UNL CropWatch May 21, 2010: Pillbugs Damage Seedling Corn in Jefferson County
May 21, 2010
Pillbugs were found damaging a field of emerging soybeans north of Fairbury this week. This field was planted around May 1 following corn in 2009, and was in a no-till corn-soybean rotation, except for two years of corn four-five years ago.
Damage was heaviest under corn residue, but also was observed in areas without heavy residue. Feeding damage was most commonly found on the hypocotyls, but also was seen on the cotyledon and on the roots down to 1.5 inches below ground. About two-thirds of the damaged plants were severed. Replant will be necessary in at least part of this field.
Pillbugs are land-dwelling crustaceans, more closely related to crabs, shrimps, and lobsters than insects. Pillbugs are wingless, hard-shelled, gray to black in color and have seven pairs of legs. They are about 3/8 inch long at maturity. They prefer to live in areas with high humidity and moisture, and frequently can be found in areas with organic residue (crop residue, wood mulch, under boards, etc.). They normally feed on decaying organic matter, but occasionally have been reported damaging crops or garden plants.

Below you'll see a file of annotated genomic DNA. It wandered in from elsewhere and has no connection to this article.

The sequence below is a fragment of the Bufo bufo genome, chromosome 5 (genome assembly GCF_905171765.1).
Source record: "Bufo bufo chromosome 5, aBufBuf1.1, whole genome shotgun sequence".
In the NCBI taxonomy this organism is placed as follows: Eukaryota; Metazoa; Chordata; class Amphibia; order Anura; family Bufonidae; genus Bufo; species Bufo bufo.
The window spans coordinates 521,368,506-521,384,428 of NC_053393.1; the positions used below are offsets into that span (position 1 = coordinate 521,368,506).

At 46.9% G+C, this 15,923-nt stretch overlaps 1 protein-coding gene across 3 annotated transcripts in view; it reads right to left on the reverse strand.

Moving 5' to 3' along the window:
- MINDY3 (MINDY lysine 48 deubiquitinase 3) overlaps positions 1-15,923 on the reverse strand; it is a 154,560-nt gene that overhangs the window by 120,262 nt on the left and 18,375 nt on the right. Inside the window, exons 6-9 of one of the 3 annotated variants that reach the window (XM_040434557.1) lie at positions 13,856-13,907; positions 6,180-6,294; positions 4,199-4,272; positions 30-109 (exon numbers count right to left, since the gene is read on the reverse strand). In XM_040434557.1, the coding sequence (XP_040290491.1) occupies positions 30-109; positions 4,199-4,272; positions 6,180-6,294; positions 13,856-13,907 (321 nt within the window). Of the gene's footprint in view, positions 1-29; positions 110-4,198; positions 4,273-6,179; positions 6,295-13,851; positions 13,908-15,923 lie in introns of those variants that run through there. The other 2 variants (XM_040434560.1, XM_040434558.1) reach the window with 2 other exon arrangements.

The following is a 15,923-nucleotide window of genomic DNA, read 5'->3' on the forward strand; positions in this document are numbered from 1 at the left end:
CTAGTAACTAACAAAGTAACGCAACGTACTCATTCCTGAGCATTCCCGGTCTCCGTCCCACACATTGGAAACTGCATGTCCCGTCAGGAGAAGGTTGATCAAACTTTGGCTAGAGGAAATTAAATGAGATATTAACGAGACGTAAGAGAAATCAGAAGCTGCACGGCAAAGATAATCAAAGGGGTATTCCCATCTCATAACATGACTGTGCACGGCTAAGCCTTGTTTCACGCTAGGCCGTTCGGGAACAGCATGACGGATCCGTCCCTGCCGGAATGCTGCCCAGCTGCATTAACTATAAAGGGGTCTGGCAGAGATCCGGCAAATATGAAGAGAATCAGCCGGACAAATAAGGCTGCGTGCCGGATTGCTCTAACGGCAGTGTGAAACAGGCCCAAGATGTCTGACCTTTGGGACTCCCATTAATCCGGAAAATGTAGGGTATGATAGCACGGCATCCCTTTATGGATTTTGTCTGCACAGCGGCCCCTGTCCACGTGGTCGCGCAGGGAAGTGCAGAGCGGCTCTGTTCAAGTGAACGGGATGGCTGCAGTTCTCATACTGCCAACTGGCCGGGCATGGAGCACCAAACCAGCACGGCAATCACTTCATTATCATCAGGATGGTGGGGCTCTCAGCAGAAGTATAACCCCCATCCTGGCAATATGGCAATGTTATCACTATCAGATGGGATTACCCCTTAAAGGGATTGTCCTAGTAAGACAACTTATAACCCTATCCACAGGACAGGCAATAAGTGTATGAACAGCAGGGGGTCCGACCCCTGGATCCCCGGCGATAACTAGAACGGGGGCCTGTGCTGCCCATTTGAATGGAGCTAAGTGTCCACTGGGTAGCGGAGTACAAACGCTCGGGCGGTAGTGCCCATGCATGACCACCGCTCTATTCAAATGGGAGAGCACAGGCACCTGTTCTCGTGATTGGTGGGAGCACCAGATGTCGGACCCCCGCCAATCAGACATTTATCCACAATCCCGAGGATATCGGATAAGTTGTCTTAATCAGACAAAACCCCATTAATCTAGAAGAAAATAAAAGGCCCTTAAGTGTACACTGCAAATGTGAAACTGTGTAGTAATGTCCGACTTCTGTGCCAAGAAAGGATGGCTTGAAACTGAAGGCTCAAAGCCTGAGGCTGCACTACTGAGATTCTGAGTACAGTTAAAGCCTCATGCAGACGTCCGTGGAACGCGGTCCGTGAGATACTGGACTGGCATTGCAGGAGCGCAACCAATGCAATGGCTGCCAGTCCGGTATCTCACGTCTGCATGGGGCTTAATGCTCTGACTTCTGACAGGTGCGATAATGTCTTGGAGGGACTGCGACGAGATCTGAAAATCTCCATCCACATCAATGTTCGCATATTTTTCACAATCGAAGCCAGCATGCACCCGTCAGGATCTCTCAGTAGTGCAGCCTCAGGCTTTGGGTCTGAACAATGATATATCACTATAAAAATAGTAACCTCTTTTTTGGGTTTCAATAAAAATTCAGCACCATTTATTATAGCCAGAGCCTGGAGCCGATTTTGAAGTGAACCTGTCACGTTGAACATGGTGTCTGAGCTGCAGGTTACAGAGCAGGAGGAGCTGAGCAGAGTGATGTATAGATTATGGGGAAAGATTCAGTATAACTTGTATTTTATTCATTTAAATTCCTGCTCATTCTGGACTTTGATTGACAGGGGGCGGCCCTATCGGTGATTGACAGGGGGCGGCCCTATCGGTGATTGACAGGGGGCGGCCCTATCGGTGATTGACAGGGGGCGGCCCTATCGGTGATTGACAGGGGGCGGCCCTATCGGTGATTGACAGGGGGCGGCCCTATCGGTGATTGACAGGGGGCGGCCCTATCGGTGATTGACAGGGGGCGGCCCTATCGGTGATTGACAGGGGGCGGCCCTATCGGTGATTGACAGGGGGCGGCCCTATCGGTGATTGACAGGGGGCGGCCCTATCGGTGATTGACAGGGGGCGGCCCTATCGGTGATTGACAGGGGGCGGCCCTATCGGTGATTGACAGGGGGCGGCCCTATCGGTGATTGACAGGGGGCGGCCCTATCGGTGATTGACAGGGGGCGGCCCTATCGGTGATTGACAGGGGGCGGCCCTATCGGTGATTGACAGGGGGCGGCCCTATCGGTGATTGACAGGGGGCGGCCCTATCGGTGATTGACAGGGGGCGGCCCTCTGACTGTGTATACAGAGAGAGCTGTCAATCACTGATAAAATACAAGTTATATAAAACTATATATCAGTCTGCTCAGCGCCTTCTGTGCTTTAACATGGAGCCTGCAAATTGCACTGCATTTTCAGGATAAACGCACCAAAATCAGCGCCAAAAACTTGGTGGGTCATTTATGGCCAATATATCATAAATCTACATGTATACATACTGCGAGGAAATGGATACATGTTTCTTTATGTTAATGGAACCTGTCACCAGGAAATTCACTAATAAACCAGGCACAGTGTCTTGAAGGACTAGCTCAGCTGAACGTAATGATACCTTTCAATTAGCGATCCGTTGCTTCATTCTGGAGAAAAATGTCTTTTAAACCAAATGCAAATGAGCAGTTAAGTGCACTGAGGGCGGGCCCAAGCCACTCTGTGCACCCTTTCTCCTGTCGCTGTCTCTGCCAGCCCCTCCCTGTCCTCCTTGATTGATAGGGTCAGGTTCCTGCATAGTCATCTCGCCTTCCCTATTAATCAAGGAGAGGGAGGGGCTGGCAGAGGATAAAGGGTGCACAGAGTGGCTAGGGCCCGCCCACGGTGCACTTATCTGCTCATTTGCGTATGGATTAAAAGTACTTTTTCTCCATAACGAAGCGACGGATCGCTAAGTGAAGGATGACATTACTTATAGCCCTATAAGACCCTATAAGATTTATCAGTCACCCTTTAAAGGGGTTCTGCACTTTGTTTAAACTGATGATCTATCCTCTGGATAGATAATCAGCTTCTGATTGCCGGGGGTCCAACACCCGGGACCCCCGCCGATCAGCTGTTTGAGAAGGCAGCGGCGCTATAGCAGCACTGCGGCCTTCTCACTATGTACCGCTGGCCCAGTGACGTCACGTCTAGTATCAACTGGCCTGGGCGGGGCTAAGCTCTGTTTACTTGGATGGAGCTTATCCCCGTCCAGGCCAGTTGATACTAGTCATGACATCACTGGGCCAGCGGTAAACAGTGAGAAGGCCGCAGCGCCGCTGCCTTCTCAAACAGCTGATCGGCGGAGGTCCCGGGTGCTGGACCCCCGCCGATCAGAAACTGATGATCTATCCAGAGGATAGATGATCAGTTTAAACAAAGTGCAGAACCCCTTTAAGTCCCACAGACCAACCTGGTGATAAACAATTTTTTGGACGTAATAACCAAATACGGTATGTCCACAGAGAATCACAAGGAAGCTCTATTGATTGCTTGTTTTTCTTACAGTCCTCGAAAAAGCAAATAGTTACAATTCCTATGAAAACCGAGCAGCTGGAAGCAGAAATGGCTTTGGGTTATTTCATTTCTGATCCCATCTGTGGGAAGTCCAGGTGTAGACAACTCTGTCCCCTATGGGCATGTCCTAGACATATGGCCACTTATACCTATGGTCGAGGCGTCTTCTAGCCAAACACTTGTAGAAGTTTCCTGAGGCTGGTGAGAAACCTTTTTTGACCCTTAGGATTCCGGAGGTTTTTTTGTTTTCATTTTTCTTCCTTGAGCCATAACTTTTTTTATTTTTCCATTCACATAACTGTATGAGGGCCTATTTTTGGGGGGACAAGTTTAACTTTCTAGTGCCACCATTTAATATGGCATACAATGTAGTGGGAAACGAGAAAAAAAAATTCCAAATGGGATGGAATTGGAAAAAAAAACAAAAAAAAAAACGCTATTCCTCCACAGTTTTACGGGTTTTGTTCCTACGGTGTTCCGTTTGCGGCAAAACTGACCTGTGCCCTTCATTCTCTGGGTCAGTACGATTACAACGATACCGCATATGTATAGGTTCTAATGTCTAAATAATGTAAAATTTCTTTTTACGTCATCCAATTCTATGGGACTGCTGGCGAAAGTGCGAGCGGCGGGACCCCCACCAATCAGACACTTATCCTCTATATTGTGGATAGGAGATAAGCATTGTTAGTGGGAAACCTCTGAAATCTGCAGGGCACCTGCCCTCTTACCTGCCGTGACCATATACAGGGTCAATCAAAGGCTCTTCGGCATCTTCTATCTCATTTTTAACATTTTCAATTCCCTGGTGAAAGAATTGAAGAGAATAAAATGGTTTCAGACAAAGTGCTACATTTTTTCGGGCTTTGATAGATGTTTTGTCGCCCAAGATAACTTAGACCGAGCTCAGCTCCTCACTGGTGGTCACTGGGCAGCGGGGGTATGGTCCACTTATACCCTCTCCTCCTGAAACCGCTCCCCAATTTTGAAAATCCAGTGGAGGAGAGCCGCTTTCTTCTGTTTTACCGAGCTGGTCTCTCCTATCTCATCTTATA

Typically, less damage would be expected in a replant situation. The soybeans will germinate and emerge more quickly at this time of year, and as temperatures increase, and hopefully things dry out, the pillbugs will be less active at the soil surface. KSU entomologists state “Foliar application of labeled insecticides also has not proven effective” because the pillbugs are protected underneath crop residue.
For more information see, Pillbugs (MF-2855), by R. J. Whitworth, P. Sloderbeck, and H. Davis and published by Kansas State University.
Thanks to Mike Holtmeier, Pioneer Hi-Bred Int., and Randy Pryor, UNL Extension Educator in Saline County, for reporting this situation.
Extension Entomologist, Lincoln
(Top) Pillbug feeding at the soil surface on seedling soybean. (Bottom) Typical pillbug damage seen in Jefferson County this week.
(Photo Source: Mike Holtmeier,